Art is fundamental to our wellbeing, culture, and economy
By Alexis Zygan, Staff Writer
“Art is a journey that speaks to you as a person and allows you to dive into your psyche.”- Alejandro Chavarria
Vancouver Art Community provides local creatives with resources and a platform to showcase their art and opportunities to expand their skills. Art is symptomatic of the environment in which artists create. Vancouver Art Community started as a Facebook group in 2017 and has branched out into a blog that features artists and a calendar of local events centred on promoting the creative economy. The team has also assisted in turning art enthusiasts into first-time art collectors.
The Other Press interviewed Alejandro Chavarria, the ambassador for Vancouver Art Community, about how art is fundamental for our community, economy, and sanity. Over a year into the global pandemic, local creatives have felt the impact, with galleries and studios unable to host events that allow for meaningful connection. With no end in sight, pages like that of Vancouver Art Community are quintessential to promoting artwork and facilitating discourse. Chavarria says that “art is a direct sounding board to the desire for human connection and self-discovery, and art is a journey that speaks to you as a person and allows you to dive into your psyche.”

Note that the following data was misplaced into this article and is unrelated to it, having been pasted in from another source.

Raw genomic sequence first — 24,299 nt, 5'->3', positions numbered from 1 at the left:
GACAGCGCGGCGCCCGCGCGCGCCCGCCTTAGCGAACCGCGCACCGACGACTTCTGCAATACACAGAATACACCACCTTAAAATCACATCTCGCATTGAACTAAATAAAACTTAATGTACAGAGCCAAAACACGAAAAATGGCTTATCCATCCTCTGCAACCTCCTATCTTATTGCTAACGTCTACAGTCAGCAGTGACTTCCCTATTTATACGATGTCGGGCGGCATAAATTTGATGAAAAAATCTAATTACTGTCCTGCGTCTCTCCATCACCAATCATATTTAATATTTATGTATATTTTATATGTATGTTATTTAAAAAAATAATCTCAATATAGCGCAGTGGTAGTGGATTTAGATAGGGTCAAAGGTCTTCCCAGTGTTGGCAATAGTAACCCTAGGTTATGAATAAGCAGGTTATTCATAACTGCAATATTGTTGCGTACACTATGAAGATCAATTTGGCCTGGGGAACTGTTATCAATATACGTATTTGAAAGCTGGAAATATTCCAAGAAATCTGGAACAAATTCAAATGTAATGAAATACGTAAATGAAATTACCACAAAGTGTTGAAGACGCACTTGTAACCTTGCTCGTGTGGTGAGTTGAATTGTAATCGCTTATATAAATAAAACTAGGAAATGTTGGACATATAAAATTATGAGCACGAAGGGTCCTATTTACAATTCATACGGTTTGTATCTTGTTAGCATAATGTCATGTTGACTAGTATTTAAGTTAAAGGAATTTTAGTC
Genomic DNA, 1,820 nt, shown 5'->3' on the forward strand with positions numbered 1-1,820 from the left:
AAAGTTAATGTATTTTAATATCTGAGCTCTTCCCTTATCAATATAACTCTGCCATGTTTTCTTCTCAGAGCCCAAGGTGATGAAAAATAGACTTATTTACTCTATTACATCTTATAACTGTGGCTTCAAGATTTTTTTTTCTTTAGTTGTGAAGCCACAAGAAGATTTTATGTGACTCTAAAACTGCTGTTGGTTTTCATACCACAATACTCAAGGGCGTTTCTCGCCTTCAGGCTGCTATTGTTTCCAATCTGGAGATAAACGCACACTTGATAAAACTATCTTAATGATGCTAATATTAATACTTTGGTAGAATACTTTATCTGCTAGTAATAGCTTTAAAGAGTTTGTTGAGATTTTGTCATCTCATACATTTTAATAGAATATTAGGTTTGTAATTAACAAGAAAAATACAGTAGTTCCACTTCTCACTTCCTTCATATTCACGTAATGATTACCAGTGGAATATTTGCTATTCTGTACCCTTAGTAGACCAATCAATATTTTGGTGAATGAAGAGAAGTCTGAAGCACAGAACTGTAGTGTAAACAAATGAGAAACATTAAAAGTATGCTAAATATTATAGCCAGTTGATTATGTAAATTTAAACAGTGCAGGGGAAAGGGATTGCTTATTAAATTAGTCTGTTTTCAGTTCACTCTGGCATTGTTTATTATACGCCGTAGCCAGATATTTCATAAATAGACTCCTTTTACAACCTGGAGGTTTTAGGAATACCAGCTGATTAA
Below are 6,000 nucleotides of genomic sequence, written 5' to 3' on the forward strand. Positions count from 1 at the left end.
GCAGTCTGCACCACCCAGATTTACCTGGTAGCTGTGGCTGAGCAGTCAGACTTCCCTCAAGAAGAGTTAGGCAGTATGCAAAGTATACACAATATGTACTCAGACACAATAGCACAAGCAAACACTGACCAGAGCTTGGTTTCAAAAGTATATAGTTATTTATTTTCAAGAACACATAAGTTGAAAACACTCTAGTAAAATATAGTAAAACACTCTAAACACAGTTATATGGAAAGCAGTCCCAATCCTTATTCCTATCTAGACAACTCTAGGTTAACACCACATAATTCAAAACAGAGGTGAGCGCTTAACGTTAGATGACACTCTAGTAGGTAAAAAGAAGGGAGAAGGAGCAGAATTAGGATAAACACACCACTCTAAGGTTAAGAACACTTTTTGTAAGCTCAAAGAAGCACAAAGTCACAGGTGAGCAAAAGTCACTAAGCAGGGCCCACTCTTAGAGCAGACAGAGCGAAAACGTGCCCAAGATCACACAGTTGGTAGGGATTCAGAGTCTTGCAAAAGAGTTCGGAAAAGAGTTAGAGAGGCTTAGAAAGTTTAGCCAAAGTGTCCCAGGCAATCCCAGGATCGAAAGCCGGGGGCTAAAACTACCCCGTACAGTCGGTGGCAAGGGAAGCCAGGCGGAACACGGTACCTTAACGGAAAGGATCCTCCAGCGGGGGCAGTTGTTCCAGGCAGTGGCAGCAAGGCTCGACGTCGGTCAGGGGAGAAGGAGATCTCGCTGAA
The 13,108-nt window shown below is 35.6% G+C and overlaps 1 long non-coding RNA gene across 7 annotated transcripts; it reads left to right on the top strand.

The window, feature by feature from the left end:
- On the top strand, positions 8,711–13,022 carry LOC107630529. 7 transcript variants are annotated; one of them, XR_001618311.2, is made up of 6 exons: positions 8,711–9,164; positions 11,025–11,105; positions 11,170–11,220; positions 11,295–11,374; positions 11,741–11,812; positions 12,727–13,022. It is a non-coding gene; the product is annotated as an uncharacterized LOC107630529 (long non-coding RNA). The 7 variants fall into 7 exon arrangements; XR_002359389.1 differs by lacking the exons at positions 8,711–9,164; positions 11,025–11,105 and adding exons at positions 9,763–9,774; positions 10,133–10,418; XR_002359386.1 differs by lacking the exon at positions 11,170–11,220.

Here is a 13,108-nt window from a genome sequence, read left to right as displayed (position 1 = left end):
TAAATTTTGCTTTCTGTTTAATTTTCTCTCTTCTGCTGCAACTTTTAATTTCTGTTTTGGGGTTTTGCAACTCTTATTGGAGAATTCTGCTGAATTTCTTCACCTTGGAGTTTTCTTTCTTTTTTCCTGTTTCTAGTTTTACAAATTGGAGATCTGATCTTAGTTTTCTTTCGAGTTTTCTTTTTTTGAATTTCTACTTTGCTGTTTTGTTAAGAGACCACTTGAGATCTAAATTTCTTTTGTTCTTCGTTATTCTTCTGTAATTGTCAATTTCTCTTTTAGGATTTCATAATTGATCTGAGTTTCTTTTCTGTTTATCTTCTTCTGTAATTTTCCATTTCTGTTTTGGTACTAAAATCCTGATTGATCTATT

Chavarria has firsthand seen how art has developed over this tumultuous time. “I have noticed and noted that making art is a form of therapy, an uncapped form of self-expression that allows for a narrative of exploration to develop not just within the artists, but also within you as the viewer.” Even those not artistically inclined can benefit from viewing art, even if just through a screen.
One of the events organized by the Vancouver Art Community is SNAG which has been a part of the community for over eight years; it was launched by Drew Young who is a curator for the Vancouver Mural Festival. The Vancouver Art Community took on the responsibility of SNAG. Pre-COVID, there was a different theme each month, such as watercolours or tattoos. People from other communities would come together at these shows to support artists and mingle. Chavarria says, “[SNAG] was able to break barriers and act as a centrepiece for conversation. We have lost a lot of that momentum due to COVID.” Nowadays, artists can connect over the Vancouver Art Community Discord.
Artists are continuously pushing against societal barriers, breaking down norms, and addressing social issues. Chavarria encourages artists “to take risks, push boundaries and explore more to take my breath away, so I put my phone down.” Maybe the reason artists are steering away from risk-taking is that they still need to capitalize from their art. Once the artist invests time and money to create a piece, the more unorthodox approach may negate profit. This constitutes a discrepancy between what could be and what they make because it guarantees buyers.
There are many talented artists and innovations currently happening in the local art community. The experience of augmented reality in mural fest transformed public space into a visual trip. Some work that Chavarria wants to highlight and comment on is by ArtbyPekoe: “Pekoe’s [artwork] has made me stop and think for a moment. However, the artwork is not available for public viewing just yet and will be displayed in a gallery soon.”